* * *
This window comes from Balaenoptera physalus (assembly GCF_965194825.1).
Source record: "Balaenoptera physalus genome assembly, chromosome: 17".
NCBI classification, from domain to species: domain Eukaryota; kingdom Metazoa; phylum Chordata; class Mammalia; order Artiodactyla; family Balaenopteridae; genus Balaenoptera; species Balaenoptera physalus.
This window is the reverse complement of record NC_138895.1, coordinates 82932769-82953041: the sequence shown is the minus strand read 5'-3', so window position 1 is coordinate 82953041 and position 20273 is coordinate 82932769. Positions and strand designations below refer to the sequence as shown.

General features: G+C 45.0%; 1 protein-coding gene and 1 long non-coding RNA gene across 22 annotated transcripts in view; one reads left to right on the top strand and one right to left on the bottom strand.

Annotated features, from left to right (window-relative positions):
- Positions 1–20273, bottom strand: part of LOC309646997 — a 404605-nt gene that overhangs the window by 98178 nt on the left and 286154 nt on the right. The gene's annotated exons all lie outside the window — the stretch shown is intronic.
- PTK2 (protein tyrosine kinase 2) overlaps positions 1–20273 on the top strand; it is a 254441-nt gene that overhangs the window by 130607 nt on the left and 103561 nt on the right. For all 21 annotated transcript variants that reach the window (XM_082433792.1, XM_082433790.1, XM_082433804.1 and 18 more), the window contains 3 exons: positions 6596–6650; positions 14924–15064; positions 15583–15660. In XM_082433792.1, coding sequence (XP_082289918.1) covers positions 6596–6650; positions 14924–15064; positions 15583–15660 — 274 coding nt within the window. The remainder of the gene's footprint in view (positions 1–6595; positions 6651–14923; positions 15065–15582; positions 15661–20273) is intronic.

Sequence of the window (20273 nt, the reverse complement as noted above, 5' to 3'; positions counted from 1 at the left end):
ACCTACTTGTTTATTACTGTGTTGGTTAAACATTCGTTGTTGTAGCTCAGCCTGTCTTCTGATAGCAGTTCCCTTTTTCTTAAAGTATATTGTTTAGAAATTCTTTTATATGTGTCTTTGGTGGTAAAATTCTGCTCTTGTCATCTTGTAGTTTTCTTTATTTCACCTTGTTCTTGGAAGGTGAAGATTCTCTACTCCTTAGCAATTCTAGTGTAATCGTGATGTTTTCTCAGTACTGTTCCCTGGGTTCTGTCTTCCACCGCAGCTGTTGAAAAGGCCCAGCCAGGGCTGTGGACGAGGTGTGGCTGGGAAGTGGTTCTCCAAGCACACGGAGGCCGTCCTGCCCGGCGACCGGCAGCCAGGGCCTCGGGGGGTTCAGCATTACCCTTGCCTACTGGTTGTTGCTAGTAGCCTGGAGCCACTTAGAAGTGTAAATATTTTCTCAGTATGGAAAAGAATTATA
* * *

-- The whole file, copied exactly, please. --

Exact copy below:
This window comes from Balaenoptera physalus (assembly GCF_965194825.1).
Source record: "Balaenoptera physalus genome assembly, chromosome: 17".
NCBI classification, from domain to species: domain Eukaryota; kingdom Metazoa; phylum Chordata; class Mammalia; order Artiodactyla; family Balaenopteridae; genus Balaenoptera; species Balaenoptera physalus.
This window is the reverse complement of record NC_138895.1, coordinates 82932769-82953041: the sequence shown is the minus strand read 5'-3', so window position 1 is coordinate 82953041 and position 20273 is coordinate 82932769. Positions and strand designations below refer to the sequence as shown.

General features: G+C 45.0%; 1 protein-coding gene and 1 long non-coding RNA gene across 22 annotated transcripts in view; one reads left to right on the top strand and one right to left on the bottom strand.

Annotated features, from left to right (window-relative positions):
- Positions 1–20273, bottom strand: part of LOC309646997 — a 404605-nt gene that overhangs the window by 98178 nt on the left and 286154 nt on the right. The gene's annotated exons all lie outside the window — the stretch shown is intronic.
- PTK2 (protein tyrosine kinase 2) overlaps positions 1–20273 on the top strand; it is a 254441-nt gene that overhangs the window by 130607 nt on the left and 103561 nt on the right. For all 21 annotated transcript variants that reach the window (XM_082433792.1, XM_082433790.1, XM_082433804.1 and 18 more), the window contains 3 exons: positions 6596–6650; positions 14924–15064; positions 15583–15660. In XM_082433792.1, coding sequence (XP_082289918.1) covers positions 6596–6650; positions 14924–15064; positions 15583–15660 — 274 coding nt within the window. The remainder of the gene's footprint in view (positions 1–6595; positions 6651–14923; positions 15065–15582; positions 15661–20273) is intronic.

Sequence of the window (20273 nt, the reverse complement as noted above, 5' to 3'; positions counted from 1 at the left end):
ACCTACTTGTTTATTACTGTGTTGGTTAAACATTCGTTGTTGTAGCTCAGCCTGTCTTCTGATAGCAGTTCCCTTTTTCTTAAAGTATATTGTTTAGAAATTCTTTTATATGTGTCTTTGGTGGTAAAATTCTGCTCTTGTCATCTTGTAGTTTTCTTTATTTCACCTTGTTCTTGGAAGGTGAAGATTCTCTACTCCTTAGCAATTCTAGTGTAATCGTGATGTTTTCTCAGTACTGTTCCCTGGGTTCTGTCTTCCACCGCAGCTGTTGAAAAGGCCCAGCCAGGGCTGTGGACGAGGTGTGGCTGGGAAGTGGTTCTCCAAGCACACGGAGGCCGTCCTGCCCGGCGACCGGCAGCCAGGGCCTCGGGGGGTTCAGCATTACCCTTGCCTACTGGTTGTTGCTAGTAGCCTGGAGCCACTTAGAAGTGTAAATATTTTCTCAGTATGGAAAAGAATTATA